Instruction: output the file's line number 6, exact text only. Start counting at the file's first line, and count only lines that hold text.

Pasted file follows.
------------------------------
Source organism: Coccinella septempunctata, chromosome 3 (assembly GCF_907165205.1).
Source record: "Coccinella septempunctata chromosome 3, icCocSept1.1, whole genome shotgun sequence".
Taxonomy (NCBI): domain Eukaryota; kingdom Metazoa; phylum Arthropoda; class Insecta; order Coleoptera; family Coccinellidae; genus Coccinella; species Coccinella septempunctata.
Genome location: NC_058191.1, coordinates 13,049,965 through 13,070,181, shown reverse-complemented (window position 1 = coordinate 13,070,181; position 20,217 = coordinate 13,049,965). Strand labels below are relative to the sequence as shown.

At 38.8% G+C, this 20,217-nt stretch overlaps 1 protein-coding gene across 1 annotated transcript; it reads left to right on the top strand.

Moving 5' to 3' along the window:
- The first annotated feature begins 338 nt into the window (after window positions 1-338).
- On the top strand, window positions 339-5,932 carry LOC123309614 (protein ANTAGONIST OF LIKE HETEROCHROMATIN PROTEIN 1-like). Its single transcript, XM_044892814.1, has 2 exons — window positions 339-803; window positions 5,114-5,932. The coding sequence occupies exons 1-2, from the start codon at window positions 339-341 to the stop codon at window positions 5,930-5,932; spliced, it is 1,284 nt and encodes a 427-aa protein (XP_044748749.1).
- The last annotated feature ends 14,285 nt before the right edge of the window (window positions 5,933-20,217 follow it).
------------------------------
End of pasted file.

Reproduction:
Moving 5' to 3' along the window: